Guest Post by Dr. Gauri Behari, MD
Dr. Gauri Behari is an Endocrinologist and author. She is the Director of Medicine Telehealth at the Veterans Affairs Hospital in Phoenix, Arizona. She also serves as a clinical assistant professor of Endocrinology at the University of Arizona College of Medicine Phoenix.
Contrary to popular belief, telehealth is not a new concept or technology that came out of the COVID-19 pandemic. The history of telemedicine extends as far back as ancient Greece and Rome in 500 BCE. Ancient telemedicine included the use of human messengers to transfer medical advice or medicine. Smoke signals and light reflection were used to communicate medical information, such as signaling the outbreaks of plagues and to notify about health events such as births or deaths. American Indian tribes also used smoke signals to relay health events.
Modern telemedicine was ignited with the inventions of the electric telegraph in 1837 and the telephone in 1876. On November 29th, 1879, the Lancet reported the practicality of telephone for reducing unnecessary physician visits. In 1906, the inventor of the electrocardiogram published a paper on the telecardiogram. In 1925, the cover of Science and Invention magazine showed a doctor diagnosing a patient by radio, describing a device that would allow for the video examination of a patient over distance. Since the 1920s, the radio has been used to give medical advice to clinics on ships. The history of telemedicine includes the progression from using the telegraph to telephone to video visits.
Since then, telemedicine has further been divided into asynchronous telemedicine and synchronous telemedicine. The American Telemedicine Association (ATA) defines asynchronous telemedicine as store-and-forward transmission of medical images and/or data where the data transfer and interpretation does not take place simultaneously. Asynchronous telemedicine is most popular in the fields of radiology, ophthalmology, and dermatology.
Conversely, the ATA defines synchronous telemedicine as interactive audiovisual connections that transmit information in both directions during the same time period. It requires the presence of both parties at the same time and a communication link that allows a real-time interaction to take place.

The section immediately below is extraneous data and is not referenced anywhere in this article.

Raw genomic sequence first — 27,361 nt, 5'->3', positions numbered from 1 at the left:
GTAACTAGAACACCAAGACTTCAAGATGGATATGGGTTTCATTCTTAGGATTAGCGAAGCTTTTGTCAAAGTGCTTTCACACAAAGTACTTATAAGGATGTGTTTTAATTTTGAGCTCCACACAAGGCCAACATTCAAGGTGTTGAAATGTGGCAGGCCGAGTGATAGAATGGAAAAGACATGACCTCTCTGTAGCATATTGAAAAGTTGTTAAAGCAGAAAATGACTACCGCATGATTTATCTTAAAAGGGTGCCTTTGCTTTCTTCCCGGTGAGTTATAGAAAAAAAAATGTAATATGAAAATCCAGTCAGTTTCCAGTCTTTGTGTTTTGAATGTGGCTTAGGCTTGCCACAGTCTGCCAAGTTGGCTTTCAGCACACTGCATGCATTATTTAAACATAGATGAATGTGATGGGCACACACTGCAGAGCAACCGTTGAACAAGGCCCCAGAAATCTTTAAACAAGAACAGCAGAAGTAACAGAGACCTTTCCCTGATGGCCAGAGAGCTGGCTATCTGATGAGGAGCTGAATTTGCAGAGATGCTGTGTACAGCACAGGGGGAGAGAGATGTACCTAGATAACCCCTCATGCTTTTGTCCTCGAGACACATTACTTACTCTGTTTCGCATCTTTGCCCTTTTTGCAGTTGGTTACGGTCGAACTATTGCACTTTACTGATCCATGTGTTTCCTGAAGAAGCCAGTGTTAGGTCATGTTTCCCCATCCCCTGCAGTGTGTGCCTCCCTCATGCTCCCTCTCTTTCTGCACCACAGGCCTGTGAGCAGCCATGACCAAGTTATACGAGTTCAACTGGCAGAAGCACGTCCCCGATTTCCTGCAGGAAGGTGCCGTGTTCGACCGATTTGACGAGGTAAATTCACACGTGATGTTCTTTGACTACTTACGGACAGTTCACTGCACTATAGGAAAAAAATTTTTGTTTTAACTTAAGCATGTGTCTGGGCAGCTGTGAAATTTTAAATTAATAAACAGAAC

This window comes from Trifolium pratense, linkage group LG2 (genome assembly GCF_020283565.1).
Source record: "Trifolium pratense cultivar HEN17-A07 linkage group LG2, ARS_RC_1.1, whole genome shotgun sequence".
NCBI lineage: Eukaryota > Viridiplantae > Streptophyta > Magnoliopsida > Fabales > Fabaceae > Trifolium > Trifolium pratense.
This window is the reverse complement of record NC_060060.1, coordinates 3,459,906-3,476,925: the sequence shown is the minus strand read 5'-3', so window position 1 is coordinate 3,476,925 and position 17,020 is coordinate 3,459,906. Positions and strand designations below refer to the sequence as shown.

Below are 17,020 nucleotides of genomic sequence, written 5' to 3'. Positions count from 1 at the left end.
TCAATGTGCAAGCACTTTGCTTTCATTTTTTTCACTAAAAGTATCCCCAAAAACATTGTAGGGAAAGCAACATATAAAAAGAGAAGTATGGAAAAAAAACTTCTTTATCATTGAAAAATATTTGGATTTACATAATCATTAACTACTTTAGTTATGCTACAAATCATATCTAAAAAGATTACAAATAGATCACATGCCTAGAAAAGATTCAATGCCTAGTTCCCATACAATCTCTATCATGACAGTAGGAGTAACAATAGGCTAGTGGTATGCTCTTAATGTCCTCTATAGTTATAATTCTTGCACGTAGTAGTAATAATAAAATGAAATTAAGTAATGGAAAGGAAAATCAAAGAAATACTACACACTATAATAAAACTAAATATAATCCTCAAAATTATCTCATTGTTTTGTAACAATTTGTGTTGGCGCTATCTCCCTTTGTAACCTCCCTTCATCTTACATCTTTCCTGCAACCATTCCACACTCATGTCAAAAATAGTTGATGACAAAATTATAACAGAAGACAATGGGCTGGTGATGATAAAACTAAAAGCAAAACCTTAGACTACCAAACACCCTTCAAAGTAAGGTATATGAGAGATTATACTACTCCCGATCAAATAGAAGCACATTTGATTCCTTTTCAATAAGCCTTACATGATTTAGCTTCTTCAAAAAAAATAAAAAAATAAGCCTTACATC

The medical community has been divided in its views on using telehealth technology-- some seeing the utility in it and embracing it in their practice or seeking opportunities to learn about it while others have been resistant to its use. Despite telemedicine progressing for more than a century, it really wasn’t until the onset of the COVID-19 pandemic that every healthcare provider was suddenly scrambling to utilize telemedicine to serve their patients.
When the COVID-19 pandemic hit, healthcare providers had two options: Either embrace telemedicine and start utilizing it immediately or risk losing their income and/or jobs. In fact, health care spending declined at an annualized rate of 18% in the first three months of 2020 according to Commerce Department data, the largest reduction since the government started keeping records in 1959. This proved to be the biggest factor in the annualized 4.8% decline in the first quarter gross domestic product (GDP), which itself was the worst overall contraction in GDP since the Great Recession. This drop substantiates the health care sector as vital to the American economy. In fact, the Centers for Medicare and Medicaid Services (CMS) expanded telehealth reimbursement to help boost the healthcare economy during the pandemic.
One of the few silver linings of the pandemic is that it forced us to utilize telemedicine, which allows us to bring care to our patients in a convenient way while keeping patients, providers, and our families safe. The global COVID-19 pandemic is no doubt a pivotal time in human history. Future generations will look back on this time and be able to see how this unique period contributed to the advancement of healthcare technology with the use of telemedicine.
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